In 1953, James Bond introduced the world to the Vesper Martini in Ian Fleming’s novel, Casino Royale. The cocktail consists of three measures of Gordon’s, one of vodka, half a measure of Kina Lillet, shaken until it’s ice-cold, and garnished with a large thin slice of lemon peel.
“I never have more than one drink before dinner,” explains Bond. “But I do like that one to be large and very strong and very cold and very well-made.”
You don’t have to be in Her Majesty’s Secret Service to drink to that. But the fact remains that with the Vesper Martini, the most famous spy on the planet might as well have committed an act of cocktail treason. To this day, the vodka martini is considered heresy by many. According to our go-to cocktail expert, David Wondrich, the vodka martini isn’t even actually a martini at all – it’s a kangeroo. Yup, that’s what they used to call the vodka martini when the clear spirit first started to become popular in the U.S. after World War II. See our previous post on the Moscow Mule for that entertaining tale of marketing genius.
Leaving the gin vs. vodka debate for just a moment (and overlooking the fact that Bond deigns to order a Heineken in Skyfall, which makes its U.S. debut this week), let’s look at some moments during which the martini—and we can assume it was the gin variety—was poured in Boston’s history.
It seems martinis were regular fixtures at Boston’s poshest clubs. Take this little ditty composed by Winthrop Ames, for Tavern Club’s “Lawyer’s Night” on February 3, 1902:
Every worthy club in Boston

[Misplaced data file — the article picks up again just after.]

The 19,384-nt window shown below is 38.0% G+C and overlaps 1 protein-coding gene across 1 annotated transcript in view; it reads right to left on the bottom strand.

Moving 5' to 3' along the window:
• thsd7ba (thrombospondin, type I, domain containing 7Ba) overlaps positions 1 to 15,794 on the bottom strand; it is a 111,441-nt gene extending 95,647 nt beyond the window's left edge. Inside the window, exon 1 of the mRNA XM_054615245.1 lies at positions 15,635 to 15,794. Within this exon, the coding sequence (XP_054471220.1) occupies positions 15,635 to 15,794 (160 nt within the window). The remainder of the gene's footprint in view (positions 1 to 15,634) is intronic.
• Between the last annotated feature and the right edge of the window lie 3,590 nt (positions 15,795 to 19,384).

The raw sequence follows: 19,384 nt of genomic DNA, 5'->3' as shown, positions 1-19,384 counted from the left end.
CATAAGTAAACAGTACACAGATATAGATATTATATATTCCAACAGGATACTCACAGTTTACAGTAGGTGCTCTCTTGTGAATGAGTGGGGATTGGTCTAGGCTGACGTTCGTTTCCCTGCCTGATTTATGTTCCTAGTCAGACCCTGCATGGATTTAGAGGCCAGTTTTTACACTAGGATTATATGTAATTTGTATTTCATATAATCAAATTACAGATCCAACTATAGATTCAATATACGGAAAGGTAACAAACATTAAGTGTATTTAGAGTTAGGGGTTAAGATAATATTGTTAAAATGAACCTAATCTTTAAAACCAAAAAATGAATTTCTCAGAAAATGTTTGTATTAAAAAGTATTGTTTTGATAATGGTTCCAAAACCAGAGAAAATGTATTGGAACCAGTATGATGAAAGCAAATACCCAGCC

Has its proper point of pride:
At the Botolph Sunday Concerts,
At the Somerset ’t is “side.”
And the graveyard gives the Union
Its distinctive clammy calm,
But the Dry Martini Cocktail
Is the Tavern’s special charm!
Surviving drink menus from the Latin Quarter during the 1940s reflect the era’s drinking trends: daiquiri, Bronx, Orange Blossom, Clover Club, Jack Rose, martini…. If a customer was undecided, a waiter might suggest a whiskey sour, Old Fashioned, or dry martini, as the club made more of a profit on these drinks.
By the late 1950s, the neon outline of a martini glass, usually with an olive and toothpick, became the very symbol of drink (and it’s still the only sign outside one of our favorite bars in Boston, Franklin Cafe.) Strong, cold, and clear, the martini was possibly a reflection of how America perceived itself, speculates Drink’s John Gertsen, who studied biology and chemistry before he turned to bartending. In the 1950s, drinking was not about creativity and exotic ingredients; Americans were thinking about being a strong country that had gone through war and now led the world, he says. Clear spirits reflected certain purpose, a kind of “better living through chemistry” approach. As Jim Meehan, author of The PDT Cocktail Book writes, “the preparation and choice of garnish of this protean cocktail has been one of the most accurate methods to measure the palate of an era.” Which says very little about the craze of flavored martinis that overtook cocktail menus in the 1980s.
Back to Bond and the whole gin vs. vodka debate. So Bond preferred a vodka martini, and probably played a huge role in popularizing the use of vodka instead of gin in this classic drink. But who are we to judge? And more explicitly, who are we to tell you where to get the very best martini in the city? The variables go far beyond the base liquor: wet, dry, dirty… and then there are the garnishes. Thus, in absence of a real recommendation, we steer you in the direction of atmosphere: the Bristol Lounge at the Four Seasons, the newly reinvented Oak Long Bar + Kitchen at the Fairmount Copley Plaza, or Clio at The Eliot Hotel. Places one could imagine James Bond would feel at home, ordering, god bless him, a Heineken.
For more about the history of Boston’s nightclubs and classic cocktails like the martini, pick up a copy of Drinking Boston: A History of the City and Its Spirits, by Stephanie Schorow. To help you explore the Hub’s best bars (both historic and contemporary) download our free smartphone app. Cheers!